Flare-ups of psoriasis often occur for no apparent reason, although there may be a number of factors at play. Psoriasis can be triggered by average, ordinary things like stress, bug bites, and cold weather. An individual’s set of triggers may differ from those of another. Psoriasis flares can be reduced or eliminated if the causes are identified and countered.
You’ll have to use your sleuthing skills to determine where to look for yours. If you’re searching for a place to start, this chart of common triggers is helpful because it lists motivations and offers you warning indicators that they might be a trigger for you.
Keep the skin moisturized
Dry, itchy skin from a psoriasis flare-up is exacerbated or avoided by maintaining a consistent moisturizing routine. It may also help repair the skin, which will make the flare-up simpler to deal with.
Heavy lotions and ointments can help seal in moisture. Try to find alcohol- and fragrance-free moisturizer. Alcohol and perfumes both have a drying effect on the skin.
Cooking oils or shortening can be a natural or inexpensive alternative to commercial skin moisturizers. In addition, turmeric for psoriasis is another excellent option for its management. Seek advice from a dermatologist if you’re unsure what to use. Use lukewarm water for shorter showers to avoid drying your skin too much. Use soaps without added fragrances. Use a moisturizer every time you wash your hands, face, or body.
If you enjoy soaking in the tub and find that your dry, itchy skin is aggravated by the lack of moisture in the water, try adding some oil to the water. If you have dry, itchy skin, try soaking in a bath with Epsom or Dead Sea salts. Don’t soak for more than 15 minutes, and then forget to apply lotion.
Try chilling your moisturizers and creams for the best results. The burning sensation that typically comes with the itching during a flare-up may be alleviated by doing this.
Pay attention to the Weather
Some patients experience more severe psoriasis flares in the cooler months of autumn and winter. Psoriasis can be made worse by dry skin caused by indoor heating systems. Reducing flare-ups brought on by dry skin during winter can be as simple as keeping your skin well hydrated.
After each cleansing, or whenever you notice your skin is becoming dry, apply a high-quality moisturizer. When taking a shower or bath, be sure the water is not too cold or too hot. The maximum time you should spend in the tub is 10 minutes. If your skin is dry from staying inside all winter, try plugging in a humidifier.
Because inflammation is one way the body deals with stress, it can contribute to flare-ups. Psoriasis sufferers’ immune systems produce an abundance of substances often produced in response to infection or injury.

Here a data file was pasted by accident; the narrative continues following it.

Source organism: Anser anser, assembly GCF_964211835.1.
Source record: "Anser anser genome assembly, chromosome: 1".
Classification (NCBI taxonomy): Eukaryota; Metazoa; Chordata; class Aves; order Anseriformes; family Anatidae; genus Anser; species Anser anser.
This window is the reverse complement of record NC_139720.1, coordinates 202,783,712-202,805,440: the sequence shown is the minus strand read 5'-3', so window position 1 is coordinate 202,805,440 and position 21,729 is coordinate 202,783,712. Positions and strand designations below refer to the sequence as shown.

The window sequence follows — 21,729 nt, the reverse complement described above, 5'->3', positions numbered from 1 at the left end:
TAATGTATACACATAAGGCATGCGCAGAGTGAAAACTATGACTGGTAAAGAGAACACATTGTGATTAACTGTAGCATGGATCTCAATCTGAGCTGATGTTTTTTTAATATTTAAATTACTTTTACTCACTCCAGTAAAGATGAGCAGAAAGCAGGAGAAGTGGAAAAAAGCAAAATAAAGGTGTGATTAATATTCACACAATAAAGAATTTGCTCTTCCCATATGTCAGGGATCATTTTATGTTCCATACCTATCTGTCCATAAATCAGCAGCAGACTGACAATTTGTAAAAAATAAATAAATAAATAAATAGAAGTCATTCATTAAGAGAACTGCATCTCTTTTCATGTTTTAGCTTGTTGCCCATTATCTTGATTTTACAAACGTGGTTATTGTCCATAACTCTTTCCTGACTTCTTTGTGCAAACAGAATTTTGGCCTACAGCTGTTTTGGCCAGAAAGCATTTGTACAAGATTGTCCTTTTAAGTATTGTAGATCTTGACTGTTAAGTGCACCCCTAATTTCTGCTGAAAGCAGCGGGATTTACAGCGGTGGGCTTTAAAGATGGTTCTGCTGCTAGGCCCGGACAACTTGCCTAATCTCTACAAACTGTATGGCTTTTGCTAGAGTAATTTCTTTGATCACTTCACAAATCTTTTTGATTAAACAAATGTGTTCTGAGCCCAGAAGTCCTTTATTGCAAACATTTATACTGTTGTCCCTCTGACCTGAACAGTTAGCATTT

If you’re feeling overwhelmed by your psoriasis, it’s essential to talk to your doctor. Perhaps they will have advice on how to handle pressure. They may also suggest consulting with a psychiatrist, psychologist, or social worker.
Meditation, yoga, physical activity, and doing things you enjoy can all help alleviate stress. Believe it or not, exercise and psoriasis go hand in hand. Meeting other people who also have psoriasis could be supportive. To find a psoriasis support group, you might ask at your local hospital or look for one on the internet.
Get a Little Sun
Phototherapy is a treatment for psoriasis that makes use of various forms of light and is typically performed by a dermatologist in their clinic; but you can enjoy similar advantages merely by spending time outside in natural light.
You should stay out of the sun for extended periods if you have a family history of skin cancer or another condition that puts you at a higher risk for developing the disease. However, provided that you keep in contact with your dermatologist and they give you the green light, exposing yourself to the sun for fifteen minutes a few times a week may very well assist in reducing the severity of your flare.
Avert Medications triggering Flare-Ups
Tell your primary care physician about any medications you take, including those purchased over the counter. Please inquire as to whether or not they might aggravate your psoriasis. The following are examples of drugs that are known to make things worse:
- Lithium, a substance that is utilized in the treatment of psychiatric diseases
- Propranolol and maybe other beta-blockers are some medications that a doctor might recommend for heart issues.
- Quinidine is a medicine for treating heartbeat irregularities.
If taking any of these medications, you should discuss potential alternatives with your primary care provider. Be aware of these medications, as well as any others that may cause psoriasis flares.
A flare-up of symptoms may be brought on by a variety of environmental stimuli, such as stress. Psoriasis can be easier to live with if the causes of flare-ups are recognized and actions are taken to eliminate, reduce, or otherwise deal with the symptoms they cause.